A secure microcontroller or smartcard should be built in such way that as little secret information as possible can be extracted when it is used. Another goal is to keep the secret information intact during the operation, so an attacker will not be able to change the secret key to a known value or otherwise interact with the encryption/decryption algorithm.
At present all attack technologies are divided into two main categories - non-invasive and invasive attacks .
Non-invasive attacks include playing around with the supply voltage and clock signal. Under-voltage and over-voltage attacks can be used to disable protection circuits or force processors to do the wrong operations. Power and clock transients can also be used to affect the decoding and execution of individual instructions. By varying the parameters, the CPU can be made to execute a number of completely different wrong instructions. Sometimes it can be fairly simple to conduct a systematic search. Another possible attack is power analysis, in which we measure the fluctuations in the current consumed by the device. The various instructions cause different levels of activity in the instruction decoder and arithmetic units; they can often be quite clearly distinguished, and parts of algorithms can be reconstructed.
Non-invasive attacks can be particularly dangerous for two reasons. Firstly, the owner of the compromised device might not notice that the secret keys have been stolen, so it is unlikely that the compromised keys will be revoked before they are abused. Secondly, non-invasive attacks often scale well, as the necessary equipment can usually be reproduced and updated at low cost. The main problem with implementation of such attacks is the requirement for detailed knowledge of both the processor and software.
Invasive attacks start with the removal of the chip package. Once the chip is opened, it is possible to perform probing or modification attacks. The most important tool for invasive attacks is a microprobing workstation. We have to remove at least part of the passivation layer before probes can establish contact. This could be done by etching, drilling or by a laser cutter. Another approach to understand how particular chip works is to reverse engineer it. The first step is to create a map of a new processor. It could be done by using an optical microscope with a CCD camera to produce high-resolution photographs of the chip surface. The attacker has to be familiar with CMOS VLSI design techniques and microcontroller architectures, but the necessary knowledge is easily available from numerous textbooks. Deeper layers can only be recognized in a second series of photographs after the metal layers have been stripped off, which can be achieved by etching the chip. More sophisticated tools like focused ion beam (FIB) workstations can be used to perform attacks. FIB workstations simplify manual probing of deep metal and polysilicon lines; they also can be used for modification of the chip structure by creating new interconnect lines and even new transistors.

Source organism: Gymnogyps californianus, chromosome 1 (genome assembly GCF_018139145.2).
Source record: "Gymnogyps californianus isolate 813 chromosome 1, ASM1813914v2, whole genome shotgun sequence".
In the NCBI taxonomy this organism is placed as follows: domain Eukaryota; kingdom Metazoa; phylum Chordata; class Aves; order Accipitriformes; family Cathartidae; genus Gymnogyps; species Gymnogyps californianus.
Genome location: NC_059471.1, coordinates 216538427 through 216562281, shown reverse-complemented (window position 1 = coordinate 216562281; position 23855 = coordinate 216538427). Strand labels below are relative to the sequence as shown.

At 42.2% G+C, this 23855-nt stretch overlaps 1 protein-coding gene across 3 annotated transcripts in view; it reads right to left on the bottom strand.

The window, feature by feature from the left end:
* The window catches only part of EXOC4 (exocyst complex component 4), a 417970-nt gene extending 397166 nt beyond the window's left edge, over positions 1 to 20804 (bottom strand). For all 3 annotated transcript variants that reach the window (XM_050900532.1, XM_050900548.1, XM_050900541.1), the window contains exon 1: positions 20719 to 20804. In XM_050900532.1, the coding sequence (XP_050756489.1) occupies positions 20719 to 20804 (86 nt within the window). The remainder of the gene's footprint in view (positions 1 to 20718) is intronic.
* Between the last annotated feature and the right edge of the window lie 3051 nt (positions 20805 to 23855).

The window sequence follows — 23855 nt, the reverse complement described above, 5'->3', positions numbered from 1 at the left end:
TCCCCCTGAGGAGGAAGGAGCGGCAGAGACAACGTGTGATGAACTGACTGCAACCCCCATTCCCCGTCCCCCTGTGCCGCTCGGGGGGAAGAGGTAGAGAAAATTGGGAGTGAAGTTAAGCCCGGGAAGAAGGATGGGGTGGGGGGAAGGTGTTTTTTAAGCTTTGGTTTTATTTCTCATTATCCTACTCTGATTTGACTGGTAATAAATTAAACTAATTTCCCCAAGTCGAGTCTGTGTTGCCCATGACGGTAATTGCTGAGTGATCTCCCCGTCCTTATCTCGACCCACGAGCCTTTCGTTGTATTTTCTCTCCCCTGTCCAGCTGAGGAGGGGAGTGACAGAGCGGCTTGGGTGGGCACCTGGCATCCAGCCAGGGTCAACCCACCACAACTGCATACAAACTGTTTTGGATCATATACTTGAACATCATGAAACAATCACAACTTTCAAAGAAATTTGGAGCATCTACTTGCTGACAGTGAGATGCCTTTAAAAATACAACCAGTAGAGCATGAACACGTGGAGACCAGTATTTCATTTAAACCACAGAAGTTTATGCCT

All invasive attacks are quite complicated. They require hours or weeks in a specialized laboratory and, in the process, they destroy the package. In addition invasive attacks require highly qualified specialists and a proper budget.
There is thus a large gap between these two types of attack. Therefore we decided to define and introduce a new type of attack, called semi-invasive attacks. Like invasive attacks they require depackaging the chip in order to get access to the chip surface. However the passivation layer of the chip remains virgin, as semi-invasive methods do not require depassivation or creating contacts to the internal lines. This is because microprobing is not used for this attack technology.
Semi-invasive attacks could be performed using such tools as UV light, X-rays and other sources of ionizing radiation, lasers and electromagnetic fields. They can be used individually or in conjunction with each other.
Comparing with non-invasive attacks, semi-invasive attacks are harder to implement as they require depackaging of the chip. However, very much less expensive equipment is needed than for invasive attacks. And these attacks can be performed in a reasonably short time.